Natalya Yevgenyevna Gorbanevskaya
Наталья Евгеньевна Горбаневская
|Died||November 29, 2013 (aged 77)|
|Citizenship||Soviet Union (formerly) and Poland|
|Alma mater||Leningrad University|
|Occupation||Russian poet, translator of Polish literature, civil rights activist|
|Known for||her participation in Soviet dissident movement, the 1968 Red Square demonstration, the editing of A Chronicle of Current Events and struggle against political abuse of psychiatry in the Soviet Union|
|Movement||the dissident movement in the Soviet Union|
Natalya Yevgenyevna Gorbanevskaya (Russian: Ната́лья Евге́ньевна Горбане́вская, IPA: [nɐˈtalʲjə jɪvˈɡʲenʲjɪvnə ɡərbɐˈnʲefskəjə] (listen); 26 May 1936 – 29 November 2013) was a Russian poet, a translator of Polish literature and a civil-rights activist. She was one of the founders and the first editor of A Chronicle of Current Events (1968–1982). On 25 August 1968, with seven others, she took part in the 1968 Red Square demonstration against the Soviet invasion of Czechoslovakia. In 1970 a Soviet court sentenced Gorbanevskaya to incarceration in a psychiatric hospital. She was released from the Kazan Special Psychiatric Hospital in 1972, and emigrated from the USSR in 1975, settling in France. In 2005, she became a citizen of Poland.
Gorbanevskaya was born in Moscow. She graduated from Leningrad University in 1964 and became a technical editor and translator. Only nine of her poems had been published in official journals by the time she quit the USSR in 1975; the rest circulated privately (samizdat) or were published abroad (tamizdat).
From 1968 onwards Gorbanevskaya was active in what was later called the Soviet "dissident movement."
She was founder and first editor of A Chronicle of Current Events, a samizdat publication that focused on the violation of basic human rights in the Soviet Union. Her contribution was to compile and edit the reports, and then type the first six carbon copies of the issue, the "zero-generation" copy, for further replication and distribution.
Gorbanevskaya was also one of eight protesters in the 25 August 1968 Red Square demonstration against the Soviet invasion of Czechoslovakia. Having recently given birth, she was not immediately tried with the other demonstrators. She used this time to follow the trial in the Chronicle of Current Events, and published the accumulated documentation abroad in French and Russian (Polden). The book appeared in English in 1972 as Red Square at Noon.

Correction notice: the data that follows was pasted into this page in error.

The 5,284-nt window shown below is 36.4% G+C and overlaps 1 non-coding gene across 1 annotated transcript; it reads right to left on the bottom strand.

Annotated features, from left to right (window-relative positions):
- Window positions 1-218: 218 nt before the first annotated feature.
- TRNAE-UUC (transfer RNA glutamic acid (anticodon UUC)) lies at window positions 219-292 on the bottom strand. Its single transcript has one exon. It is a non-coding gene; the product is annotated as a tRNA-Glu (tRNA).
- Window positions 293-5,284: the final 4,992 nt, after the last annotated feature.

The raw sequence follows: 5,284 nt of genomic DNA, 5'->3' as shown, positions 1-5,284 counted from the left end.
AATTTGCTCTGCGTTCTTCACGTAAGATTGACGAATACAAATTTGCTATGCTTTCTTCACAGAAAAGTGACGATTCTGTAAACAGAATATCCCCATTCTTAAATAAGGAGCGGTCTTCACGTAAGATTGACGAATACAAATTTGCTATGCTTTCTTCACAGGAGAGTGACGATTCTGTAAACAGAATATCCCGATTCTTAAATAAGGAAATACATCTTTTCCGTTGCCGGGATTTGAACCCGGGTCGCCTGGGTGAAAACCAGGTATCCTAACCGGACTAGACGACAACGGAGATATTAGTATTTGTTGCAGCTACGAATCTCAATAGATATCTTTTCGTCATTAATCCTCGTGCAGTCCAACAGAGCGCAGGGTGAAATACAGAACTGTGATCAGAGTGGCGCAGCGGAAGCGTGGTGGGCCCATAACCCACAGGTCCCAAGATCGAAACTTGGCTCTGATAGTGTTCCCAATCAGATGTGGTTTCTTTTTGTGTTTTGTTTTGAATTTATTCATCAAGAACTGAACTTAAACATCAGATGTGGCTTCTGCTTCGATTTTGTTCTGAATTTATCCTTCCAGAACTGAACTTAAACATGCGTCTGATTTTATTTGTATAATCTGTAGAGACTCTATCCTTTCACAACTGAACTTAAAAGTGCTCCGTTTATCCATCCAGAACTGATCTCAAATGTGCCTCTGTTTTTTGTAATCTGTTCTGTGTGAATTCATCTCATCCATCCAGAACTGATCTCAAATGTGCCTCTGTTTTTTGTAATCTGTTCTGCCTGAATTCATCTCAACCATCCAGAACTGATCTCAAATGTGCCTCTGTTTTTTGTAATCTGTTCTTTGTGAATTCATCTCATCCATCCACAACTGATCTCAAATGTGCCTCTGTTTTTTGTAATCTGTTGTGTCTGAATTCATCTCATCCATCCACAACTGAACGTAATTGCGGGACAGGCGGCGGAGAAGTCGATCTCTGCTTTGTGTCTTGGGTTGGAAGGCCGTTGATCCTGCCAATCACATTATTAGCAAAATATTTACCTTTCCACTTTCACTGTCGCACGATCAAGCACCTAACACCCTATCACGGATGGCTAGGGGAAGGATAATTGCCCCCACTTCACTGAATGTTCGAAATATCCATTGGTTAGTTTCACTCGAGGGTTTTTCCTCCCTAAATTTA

In 1969, she signed An Appeal to The UN Committee for Human Rights.
In December 1969 Gorbanevskaya was arrested. In July the following year she was put on trial and found guilty of offences under Article 190-1 of the RSFSR Criminal Code, committed while of unsound mind. Gorbanevskaya was sentenced to indefinite confinement in a psychiatric hospital where she would be treated for "sluggish schizophrenia", a diagnosis commonly applied to dissidents. Gorbanevskaya was released from the Kazan Special Psychiatric Hospital in February 1972.
In December 1975, Gorbanevskaya emigrated to Paris. There, French psychiatrists at their request examined Gorbanevskaya and found her to be mentally normal. They concluded that in 1969–72 she had been committed to a psychiatric hospital for political, not medical reasons.
For a time Gorbanevskaya was a celebrity figure in the West. In 1976 Joan Baez released a song dedicated to Gorbanevskaya called "Natalia", with lyrics by Roy Apps, Shusha Guppy and G.T. Moore, on the live album From Every Stage. Introducing the song, Baez criticized Gorbanevskaya's internment in the psychiatric hospital and said: "It is because of people like Natalya Gorbanevskaya, I am convinced, that you and I are still alive and walking around on the face of the earth."
Adrienne Rich also wrote "For a Sister," from the book Diving into the Wreck: Poems 1971–1972, in acknowledgement of Gorbanevskaya and other women and their wrongful imprisonment.
For thirty years, however, Gorbanevskaya was stateless until Poland granted her citizenship in 2005.
In 2005 Gorbanevskaya took part in They Chose Freedom, a four-part television documentary on the history of the Soviet dissident movement directed by Vladimir Kara-Murza Jr.
In 2008, she was a signatory of the Prague Declaration on European Conscience and Communism.
On 29 November 2013, Gorbanevskaya died in her house in Paris.
In August 2013, Gorbanevskaya participated in a rally in Moscow to commemorate the forty-fifth anniversary of the invasion of Czechoslovakia. The rally was quickly dispersed by police, and ten participants (but not Gorbanevskaya) were taken into custody. They were released after international protests, especially from the Czech Republic.
In 2008, October, Gorbanevskaya received Poland's Marie Curie Award. The same year, Gorbanevskaya was nominated for the Angelus Central European Literature Award.
On 22 October 2013 Gorbanevskaya received an honorary medal from Charles University in Prague for her lifelong commitment to the struggle for democracy, freedom and human rights.
On 27 October 2014 Gorbanevskaya was awarded posthumously the highest Slovak award, the Order of the White Double Cross, for her lifelong efforts to defend democracy and human rights.